Linwood City Council
There are three candidates for City Council and two seats open. Republican June Byrnes is running unopposed in Ward 1 and incumbent Republican Todd Gordon is being challenged by Democrat Katherine Friedman in Ward 2. Each of the candidates were asked to explain why they are seeking office and to respond to two questions: 1. If Governor Murphy signs the bill that permits the recreational use of marijuana, would you support a marijuana dispensary in Linwood as a means of offsetting taxes? 2. A topic of hot debate recently on the state and national level is the tone and lack of civility politics has taken in the past several elections. How do you plan to help return civility to politics?
June Byrnes, 53, a realtor with Balsley Losco Realty is running unopposed for the Ward 1 seat previously held by Elliot Beinfest who decided not to seek another term on Linwood City Council.
Byrnes grew up in Linwood and returned in 1996 with her husband Jim to raise their three children. She is currently a member of the zoning board, appointed in 2015.
Asked why she is running for office Byrnes said, “It’s perfect timing for me to continue my service of Linwood with City Council. I have enjoyed many years in Linwood as a child now an adult serving the city of Linwood. My past work in sales and marketing at Atlantic City casinos, The Press of Atlantic City, Balsley Losco Realty and volunteer experience that includes Court Appointed Special Advocates of Atlantic and Cape May Counties, the Superintendent’s Advisory Board, Linwood Education Foundation, The Woman’s Forum, Friends of Linwood Library, Catholic Charities, Relay for Life and several school and sports boosters clubs makes me a strong candidate contributing towards maintaining and enhancing the quality of living, and affordability of in Linwood. We are an extremely well-run municipality and I look forward to the opportunity to work with the residents and city government to reach a common goal. Hard working families and retirees will have my ear and support.”
On whether Linwood should consider a marijuana dispensary within city borders to offset taxes Byrnes said, “As a resident and a prospective city council representative, I do agree that we need to continue attracting and maintaining businesses to improve commercial ratables while keeping our Linwood identity. I do not see the Governor’s current proposal a benefit to the city of Linwood.”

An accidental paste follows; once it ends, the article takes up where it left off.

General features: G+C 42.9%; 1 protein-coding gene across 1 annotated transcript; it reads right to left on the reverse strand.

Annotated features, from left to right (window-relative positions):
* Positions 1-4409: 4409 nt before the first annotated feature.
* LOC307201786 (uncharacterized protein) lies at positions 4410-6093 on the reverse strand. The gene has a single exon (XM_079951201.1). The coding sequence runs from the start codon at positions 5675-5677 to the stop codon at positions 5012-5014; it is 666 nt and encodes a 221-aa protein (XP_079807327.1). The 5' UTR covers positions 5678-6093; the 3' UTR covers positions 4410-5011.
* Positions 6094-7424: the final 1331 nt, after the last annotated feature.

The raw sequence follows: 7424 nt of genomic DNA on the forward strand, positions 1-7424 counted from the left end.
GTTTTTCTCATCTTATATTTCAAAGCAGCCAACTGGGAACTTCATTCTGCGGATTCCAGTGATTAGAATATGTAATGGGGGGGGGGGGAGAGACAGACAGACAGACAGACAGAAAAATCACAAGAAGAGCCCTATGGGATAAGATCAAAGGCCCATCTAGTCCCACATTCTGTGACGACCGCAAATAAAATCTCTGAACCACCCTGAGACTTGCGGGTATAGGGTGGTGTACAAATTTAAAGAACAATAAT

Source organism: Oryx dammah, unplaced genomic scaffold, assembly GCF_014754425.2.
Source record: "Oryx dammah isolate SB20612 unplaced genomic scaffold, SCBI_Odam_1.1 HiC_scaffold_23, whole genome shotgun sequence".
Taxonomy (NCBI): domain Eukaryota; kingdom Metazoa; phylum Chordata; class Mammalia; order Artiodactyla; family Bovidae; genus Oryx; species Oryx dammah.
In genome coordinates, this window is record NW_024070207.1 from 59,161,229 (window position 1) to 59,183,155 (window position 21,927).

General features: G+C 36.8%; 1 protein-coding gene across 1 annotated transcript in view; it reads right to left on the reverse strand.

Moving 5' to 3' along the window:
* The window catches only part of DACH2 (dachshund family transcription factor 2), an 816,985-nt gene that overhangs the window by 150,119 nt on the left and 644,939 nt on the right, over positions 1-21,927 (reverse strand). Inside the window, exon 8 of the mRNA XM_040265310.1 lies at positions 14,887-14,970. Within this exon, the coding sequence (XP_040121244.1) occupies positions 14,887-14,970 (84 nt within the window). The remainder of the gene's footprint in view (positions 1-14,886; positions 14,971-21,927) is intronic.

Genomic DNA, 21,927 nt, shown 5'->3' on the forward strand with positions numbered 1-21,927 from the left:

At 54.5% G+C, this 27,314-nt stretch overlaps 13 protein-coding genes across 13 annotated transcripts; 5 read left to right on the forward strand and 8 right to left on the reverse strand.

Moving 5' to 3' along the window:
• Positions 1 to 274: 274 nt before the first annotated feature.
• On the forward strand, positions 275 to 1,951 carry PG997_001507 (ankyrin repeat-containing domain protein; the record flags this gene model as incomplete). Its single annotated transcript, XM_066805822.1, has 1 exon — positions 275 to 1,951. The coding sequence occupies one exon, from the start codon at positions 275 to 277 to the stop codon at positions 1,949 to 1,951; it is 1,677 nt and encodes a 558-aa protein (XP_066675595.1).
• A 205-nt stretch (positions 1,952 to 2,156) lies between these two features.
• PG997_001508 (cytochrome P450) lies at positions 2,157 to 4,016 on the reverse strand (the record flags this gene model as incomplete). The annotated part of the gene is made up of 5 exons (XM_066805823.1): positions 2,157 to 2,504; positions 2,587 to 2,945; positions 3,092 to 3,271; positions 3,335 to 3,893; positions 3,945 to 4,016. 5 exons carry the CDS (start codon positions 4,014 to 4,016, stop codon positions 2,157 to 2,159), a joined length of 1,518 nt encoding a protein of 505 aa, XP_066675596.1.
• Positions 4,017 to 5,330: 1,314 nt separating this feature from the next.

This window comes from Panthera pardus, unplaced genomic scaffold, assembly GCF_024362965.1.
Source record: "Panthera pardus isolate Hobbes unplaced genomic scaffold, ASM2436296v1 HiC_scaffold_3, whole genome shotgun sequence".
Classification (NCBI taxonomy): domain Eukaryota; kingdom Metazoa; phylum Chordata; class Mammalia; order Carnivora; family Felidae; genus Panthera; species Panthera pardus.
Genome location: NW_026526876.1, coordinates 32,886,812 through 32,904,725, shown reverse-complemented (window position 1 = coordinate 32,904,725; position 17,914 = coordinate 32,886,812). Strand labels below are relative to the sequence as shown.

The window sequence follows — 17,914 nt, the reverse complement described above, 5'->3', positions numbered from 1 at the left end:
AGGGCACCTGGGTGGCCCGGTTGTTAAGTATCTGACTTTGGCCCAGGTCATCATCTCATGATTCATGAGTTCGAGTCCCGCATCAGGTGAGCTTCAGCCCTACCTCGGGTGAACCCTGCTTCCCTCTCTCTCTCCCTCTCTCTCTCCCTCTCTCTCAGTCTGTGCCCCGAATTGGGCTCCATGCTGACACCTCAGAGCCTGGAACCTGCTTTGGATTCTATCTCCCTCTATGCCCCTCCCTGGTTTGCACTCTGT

Byrnes said she will work to keep the tone in the political arena positive and said, “Civility in politics is an important topic to me. When I was making my decision to run for office, I met personally with several members of city council, the Republican club, a high-ranking NJ Democrat, and several neighbors. I was consistently told that we should not attack, degrade or play dirty politics. Linwood is a small town with great integrity, and I will not let that change.”
Incumbent Republican Todd Gordan, 55, is seeking his second full three-year term on City Council. Gordon works for South Jersey Industries and he and his wife Maureen have three children who attended Linwood Schools.
Gordon is a lifelong resident of Linwood, a graduate of Drexel University with a degree in engineering. He chairs the city’s engineering committee. His service to the City of Linwood predates Gordon’s time on the governing body and include the zoning board, the Linwood School Superintendent Advisory Council, Linwood BOE master pan committee, member of the Atlantic County Committee, past president of the Linwood Republican Club. Gordon has a long history of working with the Linwood youth organizations including coaching
Democrat Katherine Friedman,49, has lived in Linwood for the past 12 years with her husband and two children. She is making her first run for public office. After a career in the corporate world Friedman said she left and got her teaching certification and taught in East Brunswick before moving to Linwood. She currently works as a substitute teacher in Linwood.
The first-time candidate said she made the choice to run for office saying, “As a teacher. mother, coach, and resident, I believe I can make a difference by standing up for all residents in Ward 2. We have a wonderful mix of people here; longtime residents, new families, military families, renters, single parents, people from various cultures and religions, and so many others that deserve representation and a friendly, welcoming environment. I believe we should model what the schools teach our children; the "You can sit with us" mentality.”
Friedman weighed in on the question if Gov. Murphy approves the use of recreational marijuana would she be in favor of a dispensary in the city to help offset taxes. Friedman said via email, “Personally, I don't think it’s a good idea. However, as a City Council member, I know that my job would be to examine all opportunities to lessen the tax burden on the city's residents before deciding. My instinct is that a dispensary is probably not best suited for Linwood due to its probable proximity to the schools. However, it would be foolish to not do the math. That includes the traffic impact on our roads and how much revenue it would actually bring to the table. Bringing in business can be a smart move to ease tax burden, depending on the nature of the business. I would still need to hear the opinion of all of my constituents, ideally through public referendum, multiple town hall forums or City Council meetings.”